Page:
Thursday, 09 November 2023 08:25

Award-winning growers keep adapting and improving

Written by  Glenys Christian
South Auckland kiwifruit growers Brett and Fenella Wheeler took out the supreme title in the Auckland Ballance Farm Environment Awards this year. South Auckland kiwifruit growers Brett and Fenella Wheeler took out the supreme title in the Auckland Ballance Farm Environment Awards this year.

South Auckland kiwifruit grower, Brett Wheeler, jokes that some of the companion plants in his 13-hectare effective Glenbrook orchards are so large he has to take to them with a chainsaw.

But it's all part of improving soil health and biology, which has seen him and wife Fenella's BFG Kiwi take out the supreme title in the Auckland Ballance Farm Environment Awards this year.

At a field day at the end of September, Wheeler talked about changes on 8.3ha they bought in 2015. It was growing avocados, but they set about removing most of them to plant 2.6ha of Gold kiwifruit them more recently 2ha of Red.

While the Wheelers don't run an organic production system, they choose not to weed spray. No cultivation takes place after picking, which allows soil life to break down prunings left on the ground between the rows. Then after aeration oats are drilled which Brett says are the deepest rooting annuals, he could find from trials he's run over 10 years on their home orchard further west on the Manukau Harbour.

Tama ryegrass is also used with both crops singed by the application of Hi Cane he carries out himself. But these quickly bounce back and are allowed to seed so there'll be some regeneration for the next season.

Before pickers supplied by local packhouse, Punchbowl, arrive Brett uses a roller to knock the grass down for around a week while harvest is carried out.

They soil test once a year, with trials on their home orchard carried out over the last three years showing a big increase in soil organisms.

"There used to be no worms but now I can't count them, there's that many," Wheeler told Hort News.

They also regularly leaf test in order to adjust fertigation.

A Tailored Approach

Both of the Wheelers' orchards are fully mapped so a tailored approach can be taken to each plant's age, stage of growth and variety.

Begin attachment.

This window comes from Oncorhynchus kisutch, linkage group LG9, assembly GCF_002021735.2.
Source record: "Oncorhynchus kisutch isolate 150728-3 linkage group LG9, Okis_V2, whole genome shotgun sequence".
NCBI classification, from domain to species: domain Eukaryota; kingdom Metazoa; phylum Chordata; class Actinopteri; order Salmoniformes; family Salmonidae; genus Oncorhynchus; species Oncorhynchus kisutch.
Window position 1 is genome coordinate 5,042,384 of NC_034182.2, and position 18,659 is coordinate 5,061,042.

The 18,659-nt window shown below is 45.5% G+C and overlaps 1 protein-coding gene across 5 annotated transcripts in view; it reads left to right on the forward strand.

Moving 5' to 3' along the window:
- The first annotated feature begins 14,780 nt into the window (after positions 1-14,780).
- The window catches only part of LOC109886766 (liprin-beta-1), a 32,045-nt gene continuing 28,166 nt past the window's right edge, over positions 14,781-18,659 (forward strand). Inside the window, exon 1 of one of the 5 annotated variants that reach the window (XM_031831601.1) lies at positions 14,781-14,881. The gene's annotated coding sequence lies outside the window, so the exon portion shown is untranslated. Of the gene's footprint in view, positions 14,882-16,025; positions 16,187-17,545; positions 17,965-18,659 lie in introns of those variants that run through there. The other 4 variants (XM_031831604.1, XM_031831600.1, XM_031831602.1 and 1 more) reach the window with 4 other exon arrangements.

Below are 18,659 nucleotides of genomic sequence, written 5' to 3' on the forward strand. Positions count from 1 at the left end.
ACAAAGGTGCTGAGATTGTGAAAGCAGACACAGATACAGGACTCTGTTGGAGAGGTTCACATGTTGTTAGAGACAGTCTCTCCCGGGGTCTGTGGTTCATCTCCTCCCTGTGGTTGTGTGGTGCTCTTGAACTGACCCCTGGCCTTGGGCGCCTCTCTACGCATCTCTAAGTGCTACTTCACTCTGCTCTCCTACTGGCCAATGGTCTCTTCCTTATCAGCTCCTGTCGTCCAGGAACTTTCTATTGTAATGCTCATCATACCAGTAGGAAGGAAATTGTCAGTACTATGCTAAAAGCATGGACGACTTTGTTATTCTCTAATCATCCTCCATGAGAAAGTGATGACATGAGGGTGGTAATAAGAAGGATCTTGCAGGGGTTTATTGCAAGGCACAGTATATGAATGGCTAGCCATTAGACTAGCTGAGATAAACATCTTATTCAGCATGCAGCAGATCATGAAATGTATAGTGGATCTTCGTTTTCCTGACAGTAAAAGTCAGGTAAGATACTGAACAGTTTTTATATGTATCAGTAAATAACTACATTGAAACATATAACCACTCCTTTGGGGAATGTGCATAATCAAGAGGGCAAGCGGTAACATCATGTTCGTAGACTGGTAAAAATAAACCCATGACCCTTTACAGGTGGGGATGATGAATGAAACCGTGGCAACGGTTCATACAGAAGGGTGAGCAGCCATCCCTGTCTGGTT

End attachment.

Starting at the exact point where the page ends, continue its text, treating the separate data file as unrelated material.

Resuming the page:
There are seven different sections to the orchards, with each having its own water meter and irrigation system controlled and monitored through a mobile app. Drippers have only been placed in every second row in the new orchard with water use able to be cut back because the ground cover means less sun getting to the soil so less evapotranspiration. From harvest to flowering humic and folic acid are applied as well as molasses, fish concentrate, seaweed and sea water.

This year, the Gold crop - in its third year - was picked early in the season and produced 13,500 trays/ha. This was well up on Punchbowl's average of 10,500. The Red part of the orchard produced its first crop of 5,000 trays. However, it was more affected by Cyclone Gabrielle with some 40-year-old Hayward rootstock which had been grafted over being wiped out.

"The water was knee deep for a week, so a lot of new drainage has gone in."

The orchard is all hail netted with flashing tape hung beneath it to keep any birds out. Landmarks are also placed above the canopy so pollinating bees can orient themselves more rapidly to get on with the job at hand.

To cut back on the pollen required they're in the process of building up their own orchard of male plants using the M36 and M43 varieties. Future plans also include removing more avocados and riparian planting along their 20-metre cliff face boundary.

Although not a dairy farmer Brett says he now wants to start replacing his herd - "some are getting a bit tired".

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